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to end the HIV epidemic

As an HIV provider, you are on the frontline in the fight against the HIV epidemic. Help Stop the Virus provides healthcare professionals with insights from HIV specialists on HIV care, patient resources, and tools. Together, we can work to Help Stop the Virus.

HIV specialist perspectives: how baseline evaluations help guide patient care


Open, effective communication between patients and physicians is key to developing a relationship that engages HIV patients in care. In the four short videos below, 3 HIV specialists discuss how they educate and connect with their patients while conducting baseline evaluations.4 See the DHHS Guidelines
for more information.

Every HIV-infected patient entering into care should have a comprehensive history taken. This includes a medical history—including antiretroviral (ARV) use and current use of concomitant medications, vitamins, and herbal supplements—and a social/sexual history, including tobacco, alcohol, and recreational drug use, as well as family medical history.1,4

A physical examination should be conducted that reviews HIV-related symptoms and screens for sexually transmitted infections (STIs) and opportunistic infections (OIs) as well as age- and sex-specific health problems. In addition, it is necessary to obtain appropriate laboratory evaluations, including confirmation of HIV diagnosis using an HIV serological test, in order to stage HIV, assist in selecting drug regimens, and determine the need for OI prophylaxis.1,4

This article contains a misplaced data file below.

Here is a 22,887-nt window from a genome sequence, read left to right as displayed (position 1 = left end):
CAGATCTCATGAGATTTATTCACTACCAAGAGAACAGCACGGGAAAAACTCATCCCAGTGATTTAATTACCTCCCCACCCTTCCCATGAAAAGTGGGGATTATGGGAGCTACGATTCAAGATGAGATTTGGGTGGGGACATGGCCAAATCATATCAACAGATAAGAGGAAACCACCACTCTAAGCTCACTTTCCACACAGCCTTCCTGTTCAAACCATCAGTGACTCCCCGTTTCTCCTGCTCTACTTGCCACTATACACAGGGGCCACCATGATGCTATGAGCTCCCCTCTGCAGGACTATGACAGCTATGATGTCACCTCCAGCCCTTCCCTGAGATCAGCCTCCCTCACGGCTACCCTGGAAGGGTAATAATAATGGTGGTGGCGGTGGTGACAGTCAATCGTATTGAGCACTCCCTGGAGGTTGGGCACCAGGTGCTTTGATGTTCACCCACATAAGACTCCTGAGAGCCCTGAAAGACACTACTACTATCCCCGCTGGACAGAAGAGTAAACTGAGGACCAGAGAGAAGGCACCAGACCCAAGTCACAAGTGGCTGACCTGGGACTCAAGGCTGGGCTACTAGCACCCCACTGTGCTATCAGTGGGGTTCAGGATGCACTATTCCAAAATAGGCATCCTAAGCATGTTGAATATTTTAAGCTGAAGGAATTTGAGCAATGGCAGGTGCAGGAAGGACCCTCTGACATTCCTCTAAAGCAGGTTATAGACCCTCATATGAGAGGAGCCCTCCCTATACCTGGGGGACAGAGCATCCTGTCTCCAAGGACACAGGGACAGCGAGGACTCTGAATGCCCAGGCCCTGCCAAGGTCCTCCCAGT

The initial evaluation should also include a discussion on the benefits of antiretroviral therapy (ART) for the patient's health and to prevent HIV transmission.1

Information gathered during the baseline evaluation can be used to define patient treatment goals and efforts to optimize adherence to HIV care as well as to assess non-adherence hurdles that can include mental health, social, and economic factors. The evaluation should also assess the patient's readiness for ART.1

Providers should ensure patient understanding about HIV, its transmission, and reduction of any risk behaviors. It is important to recognize how the patient is coping with the diagnosis of HIV infection, to whom they have disclosed their HIV status, and what support systems they have in place.1

Quick Survey

Select an answer below and see the responses of others

Prompt initiation of antiretroviral therapy (ART) in all diagnosed patients regardless of CD4 cell count is recommended in the DHHS Guidelines. What percentage of your newly diagnosed patients present with normal CD4 counts between 500 and 1600 cells/mm3?1,2

While many patients will present with a normal cell count (between 500 and 1600 cells/mm3), recent research has shown that starting treatment even if a patient's CD4 cell count is >500 cells/mm3 significantly improves key patient outcomes.3

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References:
  1. U.S. Department of Health and Human Services. Panel on Antiretroviral Guidelines for Adults and Adolescents. Guidelines for the Use of Antiretroviral Agents in HIV-1-Infected Adults and Adolescents. Available at https://aidsinfo.nih.gov/ContentFiles/AdultandAdolescentGL.pdf. Accessed July 14, 2016.
  2. CD4 count. AIDS.gov website. Available at https://www.aids.gov/hiv-aids-basics/just-diagnosed-with-hiv-aids/understand-your-test-results/cd4-count/. Updated July 14, 2016. Accessed December 20, 2016.
  3. The INSIGHT START Study Group. Initiation of antiretroviral therapy in early asymptomatic HIV infection. N Engl J Med. 2015;373(9):795-807.
  4. Aberg JA, Gallant JE, Ghanem KG, et al; for the Infectious Diseases Society of America. Primary care guidelines for the management of persons infected with HIV: 2013 update by the HIV medicine association of the Infectious Diseases Society of America. Clin Infect Dis. 2014;58(1):e1-e34.